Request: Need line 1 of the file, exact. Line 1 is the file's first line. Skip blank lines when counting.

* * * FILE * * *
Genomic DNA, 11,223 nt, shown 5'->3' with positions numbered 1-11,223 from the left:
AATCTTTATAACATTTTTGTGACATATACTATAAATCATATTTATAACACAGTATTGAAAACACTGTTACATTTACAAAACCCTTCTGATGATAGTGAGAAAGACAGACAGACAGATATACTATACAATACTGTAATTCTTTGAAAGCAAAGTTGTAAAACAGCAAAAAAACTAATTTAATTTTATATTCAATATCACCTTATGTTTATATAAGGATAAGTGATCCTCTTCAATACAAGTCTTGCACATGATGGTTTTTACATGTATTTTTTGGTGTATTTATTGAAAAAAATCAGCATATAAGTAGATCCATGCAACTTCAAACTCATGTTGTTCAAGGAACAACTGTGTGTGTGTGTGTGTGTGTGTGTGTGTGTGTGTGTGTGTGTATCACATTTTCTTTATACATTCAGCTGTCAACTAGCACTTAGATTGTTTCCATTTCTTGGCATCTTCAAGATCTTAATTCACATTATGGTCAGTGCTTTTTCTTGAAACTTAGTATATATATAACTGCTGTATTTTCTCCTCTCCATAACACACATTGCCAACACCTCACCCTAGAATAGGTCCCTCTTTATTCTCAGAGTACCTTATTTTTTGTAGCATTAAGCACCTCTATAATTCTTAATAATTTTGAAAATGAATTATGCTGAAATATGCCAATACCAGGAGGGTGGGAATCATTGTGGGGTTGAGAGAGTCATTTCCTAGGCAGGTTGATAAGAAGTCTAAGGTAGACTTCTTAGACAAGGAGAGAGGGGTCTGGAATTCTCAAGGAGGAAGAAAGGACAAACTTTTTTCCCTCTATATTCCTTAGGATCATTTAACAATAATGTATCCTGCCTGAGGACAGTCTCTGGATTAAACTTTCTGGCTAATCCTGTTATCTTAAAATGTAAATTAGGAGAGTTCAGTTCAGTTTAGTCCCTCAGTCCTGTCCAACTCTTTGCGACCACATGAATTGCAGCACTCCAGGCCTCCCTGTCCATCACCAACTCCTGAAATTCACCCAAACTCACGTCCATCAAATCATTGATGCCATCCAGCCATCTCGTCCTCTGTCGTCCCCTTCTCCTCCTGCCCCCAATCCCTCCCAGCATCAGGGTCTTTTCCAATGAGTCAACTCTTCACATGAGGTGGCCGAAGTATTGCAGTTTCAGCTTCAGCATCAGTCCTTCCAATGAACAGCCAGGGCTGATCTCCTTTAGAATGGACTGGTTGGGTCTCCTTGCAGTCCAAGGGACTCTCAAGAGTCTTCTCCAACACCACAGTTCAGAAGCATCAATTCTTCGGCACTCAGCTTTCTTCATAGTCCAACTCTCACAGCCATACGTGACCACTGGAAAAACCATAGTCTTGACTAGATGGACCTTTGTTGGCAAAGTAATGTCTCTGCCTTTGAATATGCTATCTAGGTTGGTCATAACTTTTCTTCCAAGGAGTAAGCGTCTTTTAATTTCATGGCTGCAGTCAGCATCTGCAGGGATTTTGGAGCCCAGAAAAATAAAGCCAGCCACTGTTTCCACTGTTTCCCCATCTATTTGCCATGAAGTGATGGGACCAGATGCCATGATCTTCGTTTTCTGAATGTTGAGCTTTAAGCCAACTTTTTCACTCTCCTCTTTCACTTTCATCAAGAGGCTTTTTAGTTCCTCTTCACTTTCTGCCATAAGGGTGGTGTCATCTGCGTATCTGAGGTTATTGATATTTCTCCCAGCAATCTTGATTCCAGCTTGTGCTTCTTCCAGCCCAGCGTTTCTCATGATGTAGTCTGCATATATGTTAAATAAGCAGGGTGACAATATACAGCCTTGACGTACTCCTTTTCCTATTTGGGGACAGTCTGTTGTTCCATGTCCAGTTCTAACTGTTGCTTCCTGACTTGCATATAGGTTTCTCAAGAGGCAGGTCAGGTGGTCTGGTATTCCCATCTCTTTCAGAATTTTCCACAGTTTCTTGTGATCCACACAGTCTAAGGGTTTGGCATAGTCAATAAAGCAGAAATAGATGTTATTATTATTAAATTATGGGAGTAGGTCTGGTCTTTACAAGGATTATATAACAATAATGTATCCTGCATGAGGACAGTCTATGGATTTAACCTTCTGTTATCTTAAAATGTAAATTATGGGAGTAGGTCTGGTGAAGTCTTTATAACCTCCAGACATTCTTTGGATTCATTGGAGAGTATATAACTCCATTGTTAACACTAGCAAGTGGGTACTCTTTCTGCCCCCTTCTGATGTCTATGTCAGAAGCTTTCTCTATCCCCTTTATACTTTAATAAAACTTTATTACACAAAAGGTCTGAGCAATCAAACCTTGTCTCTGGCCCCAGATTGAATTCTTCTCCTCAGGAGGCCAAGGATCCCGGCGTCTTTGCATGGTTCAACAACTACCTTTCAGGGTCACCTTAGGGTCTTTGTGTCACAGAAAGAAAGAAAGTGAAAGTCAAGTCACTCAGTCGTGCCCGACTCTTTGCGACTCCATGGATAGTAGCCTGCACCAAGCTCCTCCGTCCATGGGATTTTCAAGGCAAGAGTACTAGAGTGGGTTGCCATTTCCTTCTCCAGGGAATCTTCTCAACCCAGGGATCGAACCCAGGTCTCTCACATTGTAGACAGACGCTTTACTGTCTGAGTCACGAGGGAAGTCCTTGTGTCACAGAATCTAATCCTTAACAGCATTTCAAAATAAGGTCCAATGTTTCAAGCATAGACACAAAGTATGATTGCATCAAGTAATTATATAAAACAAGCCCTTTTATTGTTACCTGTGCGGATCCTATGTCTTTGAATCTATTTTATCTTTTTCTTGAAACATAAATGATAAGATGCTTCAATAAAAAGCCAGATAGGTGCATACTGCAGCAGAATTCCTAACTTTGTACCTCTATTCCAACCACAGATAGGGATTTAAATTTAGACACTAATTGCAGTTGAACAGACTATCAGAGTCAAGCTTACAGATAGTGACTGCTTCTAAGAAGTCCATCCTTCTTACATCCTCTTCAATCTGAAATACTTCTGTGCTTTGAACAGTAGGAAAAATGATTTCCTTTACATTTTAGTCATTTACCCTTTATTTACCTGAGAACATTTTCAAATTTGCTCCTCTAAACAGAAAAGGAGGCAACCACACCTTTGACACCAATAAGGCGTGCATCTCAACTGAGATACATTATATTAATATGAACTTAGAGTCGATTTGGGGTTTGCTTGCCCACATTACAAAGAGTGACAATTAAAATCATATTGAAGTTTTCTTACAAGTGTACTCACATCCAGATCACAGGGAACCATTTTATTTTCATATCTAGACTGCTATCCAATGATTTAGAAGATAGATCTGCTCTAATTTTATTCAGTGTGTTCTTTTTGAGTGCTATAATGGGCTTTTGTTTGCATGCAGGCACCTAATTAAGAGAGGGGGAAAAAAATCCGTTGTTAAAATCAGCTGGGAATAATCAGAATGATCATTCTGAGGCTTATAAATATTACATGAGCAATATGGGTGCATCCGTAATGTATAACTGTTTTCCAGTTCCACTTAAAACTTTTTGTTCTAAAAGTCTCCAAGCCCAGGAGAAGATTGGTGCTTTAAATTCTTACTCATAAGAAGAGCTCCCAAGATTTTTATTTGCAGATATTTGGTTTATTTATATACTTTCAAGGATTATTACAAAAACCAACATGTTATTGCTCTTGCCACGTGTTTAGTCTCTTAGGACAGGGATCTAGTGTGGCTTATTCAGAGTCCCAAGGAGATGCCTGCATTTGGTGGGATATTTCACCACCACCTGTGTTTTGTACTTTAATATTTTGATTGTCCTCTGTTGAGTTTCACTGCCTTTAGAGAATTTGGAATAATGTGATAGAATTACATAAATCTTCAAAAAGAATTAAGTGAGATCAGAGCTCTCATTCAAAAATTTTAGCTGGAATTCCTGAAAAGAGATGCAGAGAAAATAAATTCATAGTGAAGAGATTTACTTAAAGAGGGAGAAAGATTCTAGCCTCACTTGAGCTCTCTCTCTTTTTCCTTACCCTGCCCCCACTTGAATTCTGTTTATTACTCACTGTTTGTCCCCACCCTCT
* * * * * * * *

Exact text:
Genomic DNA, 11,223 nt, shown 5'->3' with positions numbered 1-11,223 from the left: